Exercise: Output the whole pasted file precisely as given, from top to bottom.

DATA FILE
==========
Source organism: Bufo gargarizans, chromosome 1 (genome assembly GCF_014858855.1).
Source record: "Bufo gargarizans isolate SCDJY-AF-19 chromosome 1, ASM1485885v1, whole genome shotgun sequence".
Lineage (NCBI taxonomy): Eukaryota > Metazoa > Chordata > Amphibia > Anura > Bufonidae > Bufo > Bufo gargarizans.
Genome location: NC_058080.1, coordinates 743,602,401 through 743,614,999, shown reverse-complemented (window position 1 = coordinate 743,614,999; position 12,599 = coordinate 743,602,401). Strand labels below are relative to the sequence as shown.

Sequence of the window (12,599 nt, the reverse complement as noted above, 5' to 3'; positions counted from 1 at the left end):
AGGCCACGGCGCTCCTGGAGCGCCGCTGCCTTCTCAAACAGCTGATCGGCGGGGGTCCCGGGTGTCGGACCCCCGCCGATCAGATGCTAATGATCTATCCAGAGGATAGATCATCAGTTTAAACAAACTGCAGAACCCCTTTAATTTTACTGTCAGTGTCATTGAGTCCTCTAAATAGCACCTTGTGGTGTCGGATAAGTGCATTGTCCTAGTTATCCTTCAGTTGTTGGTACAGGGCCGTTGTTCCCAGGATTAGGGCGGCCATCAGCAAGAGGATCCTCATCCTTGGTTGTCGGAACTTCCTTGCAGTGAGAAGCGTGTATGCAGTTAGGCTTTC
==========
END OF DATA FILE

Source organism: Bufo gargarizans, chromosome 1 (genome assembly GCF_014858855.1).
Source record: "Bufo gargarizans isolate SCDJY-AF-19 chromosome 1, ASM1485885v1, whole genome shotgun sequence".
Lineage (NCBI taxonomy): Eukaryota > Metazoa > Chordata > Amphibia > Anura > Bufonidae > Bufo > Bufo gargarizans.
Genome location: NC_058080.1, coordinates 743,602,401 through 743,614,999, shown reverse-complemented (window position 1 = coordinate 743,614,999; position 12,599 = coordinate 743,602,401). Strand labels below are relative to the sequence as shown.

Sequence of the window (12,599 nt, the reverse complement as noted above, 5' to 3'; positions counted from 1 at the left end):
AGGCCACGGCGCTCCTGGAGCGCCGCTGCCTTCTCAAACAGCTGATCGGCGGGGGTCCCGGGTGTCGGACCCCCGCCGATCAGATGCTAATGATCTATCCAGAGGATAGATCATCAGTTTAAACAAACTGCAGAACCCCTTTAATTTTACTGTCAGTGTCATTGAGTCCTCTAAATAGCACCTTGTGGTGTCGGATAAGTGCATTGTCCTAGTTATCCTTCAGTTGTTGGTACAGGGCCGTTGTTCCCAGGATTAGGGCGGCCATCAGCAAGAGGATCCTCATCCTTGGTTGTCGGAACTTCCTTGCAGTGAGAAGCGTGTATGCAGTTAGGCTTTC